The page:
Getting started with Code
Let's get one thing out of the way right at the start: coding takes a long time to learn, a long time to get proficient in and a long time to actually do anything. But the good thing is that you can start contributing after just a few days of intense learning, so even tho you won't be reinventing Aliens any time soon, you will be able to fix bugs and make minor improvements soon.
But how do I learn to code? Which resources should I use?
Here is a repository of the guides we are aware of and we recommend. There is no 'all in one' guide, which we could consider 'great', but we'll have to do with what we have available. Of course, anyone who is proficient in BYOND or SS13 code is welcome to write or update guides.
The byond language, called Dream Maker Language or DM, is relatively simple and forgiving. It is pretty good for people, who are just starting to learn how to program.
This is the only half-decent guide any of us are aware of on 'basic byond'. I usually don't recommend using this guide, because the problems you will run into and try to solve are not problems you will ever run into in SS13, because SS13 is coded on a much higher level than this guide, since many 'helper' functions are already written. But if DM is going to be your first programming language, it is still a good idea to go through this guide.
Our SS13 guides
Understanding SS13 code is a guide we have, which is intended for people, who wish to just read through the code and understand it on a basic level. The guide is written in SS13 code, meaning it does not bother with the problems base-level Byond code has, because they were already solved by SS13 ground code.
SS13 for experienced programmers is another SS13 code guide we have. It is a guide intended for people who want to write code. You don't need to be an experienced programmer to read it tho. It just doesn't stop at each point for too long. If you don't understand what a term means, you can easily find it explained through Google.
The DM reference is a reference page on BYOND. If includes a lookup of all the variables and procs included in the base byond language. It will not be very helpful to you at first, but you will soon realize how useful it is. The reference page has moved recently, so the links on our SS13 guides don't work anymore, but you can look up all the procs and variables that are linked to there, on the newer DM reference.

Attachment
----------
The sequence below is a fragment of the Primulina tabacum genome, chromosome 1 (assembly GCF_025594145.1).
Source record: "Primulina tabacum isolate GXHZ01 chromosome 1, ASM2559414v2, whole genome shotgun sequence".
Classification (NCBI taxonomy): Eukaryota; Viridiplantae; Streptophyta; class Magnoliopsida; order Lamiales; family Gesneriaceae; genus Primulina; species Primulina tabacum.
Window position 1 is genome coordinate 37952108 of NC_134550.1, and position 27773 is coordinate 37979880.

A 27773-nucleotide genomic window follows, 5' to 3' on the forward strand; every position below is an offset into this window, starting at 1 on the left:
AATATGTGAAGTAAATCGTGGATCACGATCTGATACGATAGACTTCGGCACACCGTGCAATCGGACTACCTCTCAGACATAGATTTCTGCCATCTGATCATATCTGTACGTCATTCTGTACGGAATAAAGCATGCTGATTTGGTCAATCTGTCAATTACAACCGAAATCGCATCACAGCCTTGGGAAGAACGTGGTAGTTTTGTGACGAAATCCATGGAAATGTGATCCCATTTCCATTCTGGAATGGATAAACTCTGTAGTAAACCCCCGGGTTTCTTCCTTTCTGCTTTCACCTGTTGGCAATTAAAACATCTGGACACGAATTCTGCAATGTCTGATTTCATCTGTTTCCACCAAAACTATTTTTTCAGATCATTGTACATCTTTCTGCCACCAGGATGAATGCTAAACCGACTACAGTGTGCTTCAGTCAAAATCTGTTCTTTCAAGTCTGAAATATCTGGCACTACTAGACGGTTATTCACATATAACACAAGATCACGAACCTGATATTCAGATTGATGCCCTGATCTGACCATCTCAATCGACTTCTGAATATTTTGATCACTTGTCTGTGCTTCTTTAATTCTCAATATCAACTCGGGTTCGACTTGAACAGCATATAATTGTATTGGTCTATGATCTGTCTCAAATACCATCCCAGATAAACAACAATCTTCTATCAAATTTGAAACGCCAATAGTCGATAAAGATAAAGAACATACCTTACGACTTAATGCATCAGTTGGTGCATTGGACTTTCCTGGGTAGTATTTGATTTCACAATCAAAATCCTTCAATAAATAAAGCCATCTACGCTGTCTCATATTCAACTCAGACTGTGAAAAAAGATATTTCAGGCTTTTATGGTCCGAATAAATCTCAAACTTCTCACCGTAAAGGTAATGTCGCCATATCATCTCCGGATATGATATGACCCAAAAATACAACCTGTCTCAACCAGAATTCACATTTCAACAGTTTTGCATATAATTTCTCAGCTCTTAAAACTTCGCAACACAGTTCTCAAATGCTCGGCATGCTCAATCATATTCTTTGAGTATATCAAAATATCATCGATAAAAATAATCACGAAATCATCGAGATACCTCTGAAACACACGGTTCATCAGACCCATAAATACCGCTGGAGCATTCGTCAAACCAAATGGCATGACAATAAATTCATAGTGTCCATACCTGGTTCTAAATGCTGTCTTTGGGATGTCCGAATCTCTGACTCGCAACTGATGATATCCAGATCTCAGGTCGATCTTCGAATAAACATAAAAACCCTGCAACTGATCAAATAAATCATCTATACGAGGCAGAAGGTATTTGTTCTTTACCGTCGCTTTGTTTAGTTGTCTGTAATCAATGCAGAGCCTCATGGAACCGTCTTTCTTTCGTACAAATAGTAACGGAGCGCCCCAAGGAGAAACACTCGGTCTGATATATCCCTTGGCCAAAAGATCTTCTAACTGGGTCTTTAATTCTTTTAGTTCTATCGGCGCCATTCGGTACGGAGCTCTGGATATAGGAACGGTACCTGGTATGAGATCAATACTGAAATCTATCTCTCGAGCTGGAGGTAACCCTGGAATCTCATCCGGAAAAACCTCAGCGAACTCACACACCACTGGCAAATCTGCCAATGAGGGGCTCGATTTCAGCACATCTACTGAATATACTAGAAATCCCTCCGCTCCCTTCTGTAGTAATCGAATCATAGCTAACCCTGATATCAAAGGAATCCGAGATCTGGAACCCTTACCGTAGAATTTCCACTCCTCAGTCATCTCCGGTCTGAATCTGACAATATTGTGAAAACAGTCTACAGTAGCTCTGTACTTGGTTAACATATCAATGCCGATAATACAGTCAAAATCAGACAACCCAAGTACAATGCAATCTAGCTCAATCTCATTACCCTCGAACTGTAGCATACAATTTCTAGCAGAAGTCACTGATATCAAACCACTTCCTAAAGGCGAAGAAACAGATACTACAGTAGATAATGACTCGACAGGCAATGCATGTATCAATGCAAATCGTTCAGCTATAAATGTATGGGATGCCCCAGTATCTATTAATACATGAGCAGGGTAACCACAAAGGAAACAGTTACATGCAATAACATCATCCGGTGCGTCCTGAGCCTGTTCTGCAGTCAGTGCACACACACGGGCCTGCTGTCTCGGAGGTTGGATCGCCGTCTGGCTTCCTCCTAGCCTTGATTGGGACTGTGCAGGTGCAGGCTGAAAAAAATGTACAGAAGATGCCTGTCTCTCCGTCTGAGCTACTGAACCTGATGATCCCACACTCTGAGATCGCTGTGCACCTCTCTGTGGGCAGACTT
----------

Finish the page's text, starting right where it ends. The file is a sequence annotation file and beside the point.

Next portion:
Ask a Coder
We have quite a few coders now, who are very capable of answering most of your questions or referring you to the proper coder for more detailed or code-specific questions. You can get in touch with coders on our IRC channel for contributors. Just ask a question there. Try to avoid sending questions in private messages.
Playing around with code is the only 'real' way to learn. You will have to learn the quirks, catches and specifics of SS13 code, before you will be able to do large projects quickly. Look at the issues list and try to fix a few bugs or ask a coder in our IRC channel for contributors for suggestions on projects you could do. Tinkering should always be done in SS13 code tho, don't bother with base-level BYOND code, because the experience you'll get from that will not be all that useful.
Once you finish a project
Once you've made an improvement or finish a project, you can request for it to get included in the NT Station 13 master repository. See From blank to commit for more information on how to commit something.
|General||Hosting a server, Setting up git, Downloading the source code, Guide to contributing to the game, From blank to commit, Game Resources category|
|Database (MySQL)||Setting up the database, Working with the database, MySQL|
|Coding||Understanding SS13 code, Getting started with Code, SS13 for experienced programmers, Binary flags|
|Mapping||Guide to mapping, Map Merger|
|Spriting||Guide to spriting|
|Wiki||Guide to contributing to the wiki, Wikicode, Hiding content|